The immobility ratio was analyzed in mice during the fear conditioning session on day 1 (Figure 4A). The immobility ratio was defined in the same manner as that for the freezing ratio calculated during the training session, and the pre-CS period immobility was defined as the immobility ratio during the first 30 s after the animals were placed in the conditioning chambers after MUS or PBS injections. Both MUS and placement control groups showed significantly higher immobility than the drug control group during the pre-CS period, with no significant differences between them (ANOVA, F(2, 26) = 6.263, p = 0.006. MUS group vs. drug control, p = 0.007; drug control vs. placement control, p = 0.039; MUS group vs. placement control, p = 0.777; post hoc Tukey’s HSD test, Figure 4B). The higher pre-CS immobility ratios observed in both the MUS and placement control groups might be attributable to an acute effect of MUS on general locomotor activity or on exploration motivation, although the precise cellular mechanisms were not determined. We also analyzed the CS-evoked immobility ratio, which was defined as the total immobility ratio during the 18 s presentation of the CS (from the onset of CS until just before the 2 s US presentation period; Figure 4A) minus the pre-CS immobility ratio. There were no inter-group differences in the CS-evoked immobility ratio (ANOVA: F(2, 26) = 0.959, p = 0.396 for tone 1; F(2, 26) = 0.141, p = 0.869 for tone 2; F(2, 26) = 0.492, p = 0.617 for tone 3; Figure 4C). We then examined the correlation between the pre-CS immobility and the freezing ratio on day 2 (Figure 4D), and found no correlation between them (Pearson’s correlation, r = 0.217, p = 0.258); moreover, none of the three groups considered separately showed significant correlations (MUS group, r = 0.75, p = 0.836; drug group, r = 0.231, p = 0.522; placement control, r = 0.031, p = 0.937). These data suggest that although the MUS group showed significantly higher pre-CS immobility during the conditioning session, this immobility was not necessarily causal of the decreased freezing behavior in the retrieval test on day 2 because 1) the placement control group also exhibited higher pre-CS immobility compared with the MUS group (Figure 4B), yet the placement control group showed a freezing ratio on day 2 that was as high as that in the drug control group (Figure 1C); and 2) there was no correlation between pre-CS immobility and the freezing ratio on day 2 (Figure 4D). These results suggest that the pre-CS immobility is not predictive of fear learning in the retrieval test. Therefore, the attenuated fear learning in the MUS group is not necessarily attributable to pre-CS immobility or the immobility induced by the cue.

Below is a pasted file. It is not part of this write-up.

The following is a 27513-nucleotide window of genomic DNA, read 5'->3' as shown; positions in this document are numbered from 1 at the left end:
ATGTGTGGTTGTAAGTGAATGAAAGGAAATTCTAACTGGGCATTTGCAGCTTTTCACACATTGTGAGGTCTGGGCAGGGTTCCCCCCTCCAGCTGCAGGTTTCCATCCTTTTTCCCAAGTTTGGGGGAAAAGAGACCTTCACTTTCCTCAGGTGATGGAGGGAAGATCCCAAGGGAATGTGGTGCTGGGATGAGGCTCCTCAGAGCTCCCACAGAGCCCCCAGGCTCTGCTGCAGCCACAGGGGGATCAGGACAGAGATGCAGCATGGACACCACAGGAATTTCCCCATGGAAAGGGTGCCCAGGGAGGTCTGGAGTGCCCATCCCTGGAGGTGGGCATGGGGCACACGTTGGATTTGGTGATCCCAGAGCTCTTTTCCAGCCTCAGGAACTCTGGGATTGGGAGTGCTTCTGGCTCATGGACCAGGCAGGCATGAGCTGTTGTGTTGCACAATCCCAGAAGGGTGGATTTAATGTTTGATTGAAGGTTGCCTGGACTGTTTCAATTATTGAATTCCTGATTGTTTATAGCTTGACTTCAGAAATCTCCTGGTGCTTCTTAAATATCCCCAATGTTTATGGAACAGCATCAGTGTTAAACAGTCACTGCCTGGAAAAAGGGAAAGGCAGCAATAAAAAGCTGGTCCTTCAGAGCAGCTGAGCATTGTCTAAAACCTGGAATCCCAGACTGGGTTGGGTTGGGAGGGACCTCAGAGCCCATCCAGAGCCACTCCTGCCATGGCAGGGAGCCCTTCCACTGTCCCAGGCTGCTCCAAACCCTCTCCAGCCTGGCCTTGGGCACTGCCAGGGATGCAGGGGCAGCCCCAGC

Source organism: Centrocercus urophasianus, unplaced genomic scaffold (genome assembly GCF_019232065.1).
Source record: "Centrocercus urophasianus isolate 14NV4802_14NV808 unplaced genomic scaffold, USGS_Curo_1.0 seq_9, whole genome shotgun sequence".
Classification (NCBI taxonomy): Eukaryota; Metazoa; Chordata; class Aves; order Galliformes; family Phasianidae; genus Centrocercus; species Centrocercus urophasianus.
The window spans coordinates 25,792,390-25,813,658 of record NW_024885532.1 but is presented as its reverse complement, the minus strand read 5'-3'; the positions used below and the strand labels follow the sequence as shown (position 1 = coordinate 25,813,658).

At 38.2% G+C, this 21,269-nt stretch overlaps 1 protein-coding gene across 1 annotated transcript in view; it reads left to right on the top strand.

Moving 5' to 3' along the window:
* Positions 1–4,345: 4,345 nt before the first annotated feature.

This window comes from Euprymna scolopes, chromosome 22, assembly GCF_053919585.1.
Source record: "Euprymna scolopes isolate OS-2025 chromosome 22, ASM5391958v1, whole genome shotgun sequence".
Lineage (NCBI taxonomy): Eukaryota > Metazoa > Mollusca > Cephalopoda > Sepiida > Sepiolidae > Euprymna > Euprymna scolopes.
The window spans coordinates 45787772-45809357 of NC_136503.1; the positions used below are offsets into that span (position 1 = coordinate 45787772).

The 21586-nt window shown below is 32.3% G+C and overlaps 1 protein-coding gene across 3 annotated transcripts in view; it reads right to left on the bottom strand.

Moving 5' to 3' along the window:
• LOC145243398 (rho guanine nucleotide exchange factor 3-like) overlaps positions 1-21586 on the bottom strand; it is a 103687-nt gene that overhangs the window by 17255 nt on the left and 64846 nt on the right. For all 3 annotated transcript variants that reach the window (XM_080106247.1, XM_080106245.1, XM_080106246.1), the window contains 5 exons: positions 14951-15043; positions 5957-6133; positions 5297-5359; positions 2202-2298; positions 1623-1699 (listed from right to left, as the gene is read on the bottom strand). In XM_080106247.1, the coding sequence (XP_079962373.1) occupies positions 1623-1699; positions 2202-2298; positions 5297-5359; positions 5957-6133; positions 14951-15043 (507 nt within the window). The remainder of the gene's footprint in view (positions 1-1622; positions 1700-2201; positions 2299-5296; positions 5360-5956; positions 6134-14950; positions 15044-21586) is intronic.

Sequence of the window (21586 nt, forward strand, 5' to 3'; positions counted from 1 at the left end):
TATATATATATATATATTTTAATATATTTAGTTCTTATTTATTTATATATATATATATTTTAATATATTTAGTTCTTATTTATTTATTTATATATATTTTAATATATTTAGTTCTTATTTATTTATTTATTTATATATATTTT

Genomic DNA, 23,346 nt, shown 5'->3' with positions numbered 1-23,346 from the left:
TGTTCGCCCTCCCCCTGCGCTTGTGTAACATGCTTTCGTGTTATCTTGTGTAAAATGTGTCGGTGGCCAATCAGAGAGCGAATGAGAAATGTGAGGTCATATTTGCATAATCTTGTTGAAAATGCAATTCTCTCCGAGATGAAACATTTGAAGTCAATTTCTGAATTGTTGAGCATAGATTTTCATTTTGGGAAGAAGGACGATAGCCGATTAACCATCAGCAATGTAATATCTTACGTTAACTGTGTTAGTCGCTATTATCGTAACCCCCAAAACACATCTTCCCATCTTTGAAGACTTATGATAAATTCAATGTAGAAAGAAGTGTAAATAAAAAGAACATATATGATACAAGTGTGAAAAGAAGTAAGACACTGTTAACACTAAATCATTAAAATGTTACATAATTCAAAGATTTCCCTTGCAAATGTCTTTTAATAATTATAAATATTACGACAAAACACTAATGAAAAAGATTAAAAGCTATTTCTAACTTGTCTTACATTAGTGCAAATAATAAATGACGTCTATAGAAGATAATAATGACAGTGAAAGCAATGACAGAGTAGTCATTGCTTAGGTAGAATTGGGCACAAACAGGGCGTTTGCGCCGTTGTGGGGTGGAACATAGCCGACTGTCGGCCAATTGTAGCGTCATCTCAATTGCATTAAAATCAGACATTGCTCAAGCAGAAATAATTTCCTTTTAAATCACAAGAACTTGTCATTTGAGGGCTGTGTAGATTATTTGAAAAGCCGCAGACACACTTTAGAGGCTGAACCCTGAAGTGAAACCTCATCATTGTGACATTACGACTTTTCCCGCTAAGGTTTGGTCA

We next examined the effect of functional inactivation of the elPB on the sensory threshold in response to electrical foot-shock, as well as to mechanical and thermal stimulation in sets of animals separate from those used for fear conditioning. For these experiments, we prepared three experimental groups using the same criteria as those used in the fear memory experiment (MUS group: n = 12, drug control: n = 10, placement control: n = 9, Figure 5D). We first measured the foot-shock stimulus threshold for responses of flinch, vocalization, and jump behaviors with increasing stepwise US intensities (Figure 5A). There were no significant differences between groups in terms of the thresholds for responses of flinch (F(2, 27) = 1.173, p = 0.325), vocalization (F(2, 28) = 0.584, p = 0.564) and jump (F(2, 28) = 0.528, p = 0.595) behaviors. Next, we measured the paw withdrawal threshold in response to mechanical stimulation using the von Frey filament test (Figure 5B). No significant difference was observed among any of the groups (F(2, 27) = 0.036, p = 0.965). Finally, we examined the latency to thermal stimulation using the hot plate test (Figure 5C). There was no significant difference in latency among the groups (F(2, 27) = 1.791, p = 0.186). Six mice in the MUS group, two mice in the drug control group, and four mice in the placement control group showed no jump response within the cutoff time (60 s), suggesting that this assay system may underestimate potential differences in thermal threshold. Taken together, these results suggest that transient inactivation of the elPB has no apparent effect on mechanical and electric shock sensitivity. Therefore, our data strongly suggest that the attenuated fear learning in the MUS group is attributable to weaker fear memory acquisition rather than to reduced US sensitivity during the association.